Phoenix Assets with Webpack

by Andrew Stewart
published October 22, 2015

Phoenix is a (fairly) new web framework for the Elixir programming language. It can be loosely compared to existing frameworks such as Ruby on Rails or Django.

By default, Phoenix uses the Brunch build tool to manage static assets - CSS, JavaScript, etc. Brunch is a good default choice - very simple to set up, customizable through plugins, and fast. It also supports ES6/ES2015 features through Babel by default.

However, Brunch is fairly inflexible, and some developers are fond of other asset build tools. Luckily for us, Phoenix makes it very easy to use a different asset build tool, or none at all.

For this example, we’ll create a new Phoenix app using the Webpack module bundler. Webpack is capable of handling many different file formats with loaders, but in this case we’ll focus on JS and CSS.

Initial Setup

To get started, let’s create a new Phoenix app. We’ll create this one without Brunch.

$ mix phoenix.new hello --no-brunch

When you get prompted to Fetch and install dependencies? [Yn], just hit enter. This will install our Elixir dependencies now rather than later.

With that done, let’s jump into the project:

$ cd hello

There’s some clean up we’ll need to get to first. We’ll be keeping our assets under web/static, compiling them into priv/static as needed. Unfortunately for us, if we tell Elixir we’re not using Brunch, it just puts all the compiled assets into priv/static by default.

Let’s remove the default-generated JS / CSS:

$ rm -rf priv/static/js priv/static/css

And we’ll move the rest of what’s there to a new assets folder in web/static:

$ mv priv/static web/static/assets

Static Assets

So now we have our static assets living in web/static/assets, but Phoenix expects to serve them from priv/static.

Let’s add a quick script to help us manage this (we’ll also make a new scripts directory to hold it):

$ mkdir scripts
./scripts/static
#!/bin/bash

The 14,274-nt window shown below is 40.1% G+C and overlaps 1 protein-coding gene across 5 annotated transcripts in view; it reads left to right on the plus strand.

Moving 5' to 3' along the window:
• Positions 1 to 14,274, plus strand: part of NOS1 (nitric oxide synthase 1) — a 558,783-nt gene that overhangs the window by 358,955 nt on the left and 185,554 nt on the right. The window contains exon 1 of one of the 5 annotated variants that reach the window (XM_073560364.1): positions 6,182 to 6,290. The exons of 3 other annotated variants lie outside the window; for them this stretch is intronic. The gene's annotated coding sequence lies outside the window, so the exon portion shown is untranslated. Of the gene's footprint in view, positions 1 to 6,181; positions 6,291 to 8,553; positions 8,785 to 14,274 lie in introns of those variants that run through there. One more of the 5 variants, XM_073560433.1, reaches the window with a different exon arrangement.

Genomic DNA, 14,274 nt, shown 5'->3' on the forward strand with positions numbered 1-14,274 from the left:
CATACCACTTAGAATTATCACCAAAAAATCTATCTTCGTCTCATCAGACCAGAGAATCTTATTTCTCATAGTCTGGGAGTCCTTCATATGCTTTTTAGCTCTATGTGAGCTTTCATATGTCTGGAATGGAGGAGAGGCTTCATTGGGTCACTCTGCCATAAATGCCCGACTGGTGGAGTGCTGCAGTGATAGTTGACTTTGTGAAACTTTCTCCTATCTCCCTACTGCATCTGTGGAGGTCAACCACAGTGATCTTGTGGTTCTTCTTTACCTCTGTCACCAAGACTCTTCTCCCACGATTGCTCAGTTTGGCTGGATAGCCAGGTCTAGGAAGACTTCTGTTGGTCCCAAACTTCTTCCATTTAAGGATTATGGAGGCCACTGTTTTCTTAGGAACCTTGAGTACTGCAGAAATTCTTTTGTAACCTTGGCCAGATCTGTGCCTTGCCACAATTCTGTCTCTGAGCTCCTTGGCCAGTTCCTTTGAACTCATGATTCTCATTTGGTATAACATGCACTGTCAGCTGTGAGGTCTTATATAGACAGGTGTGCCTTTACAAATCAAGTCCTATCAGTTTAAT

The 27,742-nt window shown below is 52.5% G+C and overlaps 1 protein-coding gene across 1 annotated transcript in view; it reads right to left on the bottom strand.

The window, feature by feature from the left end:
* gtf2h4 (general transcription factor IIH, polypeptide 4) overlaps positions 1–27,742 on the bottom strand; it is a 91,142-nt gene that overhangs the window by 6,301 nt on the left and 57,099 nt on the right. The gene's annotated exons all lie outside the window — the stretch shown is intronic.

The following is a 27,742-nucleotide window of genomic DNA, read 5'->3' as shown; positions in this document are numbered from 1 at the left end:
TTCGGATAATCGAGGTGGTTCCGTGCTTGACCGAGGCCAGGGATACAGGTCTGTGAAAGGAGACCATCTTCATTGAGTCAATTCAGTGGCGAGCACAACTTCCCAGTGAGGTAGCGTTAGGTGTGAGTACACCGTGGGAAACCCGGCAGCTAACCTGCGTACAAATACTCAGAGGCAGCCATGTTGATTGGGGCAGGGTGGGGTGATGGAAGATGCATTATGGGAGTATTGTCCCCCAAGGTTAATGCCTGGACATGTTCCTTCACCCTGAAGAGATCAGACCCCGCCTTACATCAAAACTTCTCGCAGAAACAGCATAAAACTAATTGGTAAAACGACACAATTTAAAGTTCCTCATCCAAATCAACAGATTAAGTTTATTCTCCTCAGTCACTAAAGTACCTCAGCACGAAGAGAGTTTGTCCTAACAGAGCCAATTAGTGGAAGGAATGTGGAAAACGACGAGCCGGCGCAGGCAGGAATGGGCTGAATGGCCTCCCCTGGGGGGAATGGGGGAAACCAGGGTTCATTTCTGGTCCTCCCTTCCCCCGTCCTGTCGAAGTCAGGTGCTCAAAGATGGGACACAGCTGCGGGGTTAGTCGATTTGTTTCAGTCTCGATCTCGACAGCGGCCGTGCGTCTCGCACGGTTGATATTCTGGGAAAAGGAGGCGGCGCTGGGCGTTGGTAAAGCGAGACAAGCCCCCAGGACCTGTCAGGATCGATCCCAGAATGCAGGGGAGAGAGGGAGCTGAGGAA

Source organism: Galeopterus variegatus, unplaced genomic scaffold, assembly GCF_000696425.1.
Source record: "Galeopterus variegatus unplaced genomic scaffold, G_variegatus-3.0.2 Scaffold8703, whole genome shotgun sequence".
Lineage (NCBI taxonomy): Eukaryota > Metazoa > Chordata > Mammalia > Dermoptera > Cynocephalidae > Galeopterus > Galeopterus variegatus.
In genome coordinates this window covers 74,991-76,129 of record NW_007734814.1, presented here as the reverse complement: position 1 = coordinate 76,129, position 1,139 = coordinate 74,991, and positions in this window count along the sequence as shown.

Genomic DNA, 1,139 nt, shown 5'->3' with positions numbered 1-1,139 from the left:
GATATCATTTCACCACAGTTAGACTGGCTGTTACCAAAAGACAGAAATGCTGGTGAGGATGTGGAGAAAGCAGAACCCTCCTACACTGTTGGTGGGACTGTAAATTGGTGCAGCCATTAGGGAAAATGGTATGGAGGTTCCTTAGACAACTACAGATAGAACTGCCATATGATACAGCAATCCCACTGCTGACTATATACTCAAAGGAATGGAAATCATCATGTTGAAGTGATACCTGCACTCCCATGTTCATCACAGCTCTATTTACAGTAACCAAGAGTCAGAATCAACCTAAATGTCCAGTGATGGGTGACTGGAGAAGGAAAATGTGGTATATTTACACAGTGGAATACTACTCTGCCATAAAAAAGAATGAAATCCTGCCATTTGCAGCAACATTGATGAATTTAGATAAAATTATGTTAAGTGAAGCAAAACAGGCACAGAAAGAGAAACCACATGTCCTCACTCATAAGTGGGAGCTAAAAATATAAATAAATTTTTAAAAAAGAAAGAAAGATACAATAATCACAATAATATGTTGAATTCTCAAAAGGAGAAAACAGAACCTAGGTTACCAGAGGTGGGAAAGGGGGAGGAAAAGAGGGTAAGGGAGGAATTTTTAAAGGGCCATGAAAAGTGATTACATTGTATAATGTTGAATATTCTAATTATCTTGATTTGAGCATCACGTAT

rm -rf priv/static
mkdir priv/static
cp -R web/static/assets/* priv/static/

Simple enough, and it gets the job done. You can make the script executible with chmod:

$ chmod a+x ./scripts/static

Now, if we run this script at the root of our application, it will remove any generated assets, recreate priv/static, and copy over our static assets.

While we’re here, let’s also append an entry to our .gitignore to ignore generated assets:

./.gitignore
# [...]
/priv/static

And there we go. We’ve got a basic enough system in place to handle non-compiled static assets.

If desired, you could use a tool like watch to re-copy on changes, but we’re not too concerned for now.

Webpack

Now to the good stuff.

To get started, let’s build a package.json file:

./package.json
{
  "name": "hello",
  "private": true,
  "dependencies": {}
}

Not that much to see at the moment.

Next up, let’s install some npm packages. We’ll start with Webpack itself. We’ll also use the --save flag, which will auto-add entries to package.json.

$ npm install --save webpack

Next up, we’ll install the necessary dependencies to compile our JavaScript with Babel:

$ npm install --save babel-core babel-loader

Almost there. Now some loaders to compile stylesheets with SASS:

$ npm install --save style-loader css-loader sass-loader node-sass

Last but not least, we’ll install something a bit different - a plugin to let Webpack export our stylesheets as a separate file:

$ npm install --save extract-text-webpack-plugin

Whew.

Thankfully, we’re done installing stuff for now, let’s get to wiring it all up.

Similarly to Brunch’s brunch-config.js file, Webpack is configured via a webpack.config.js file.

Here’s an example one we’ll use - for more info, check out the Webpack docs.

./webpack.config.js
"use strict";

var path = require("path");

var ExtractTextPlugin = require("extract-text-webpack-plugin"),
    webpack = require("webpack");

// helpers for writing path names
// e.g. join("web/static") => "/full/disk/path/to/hello/web/static"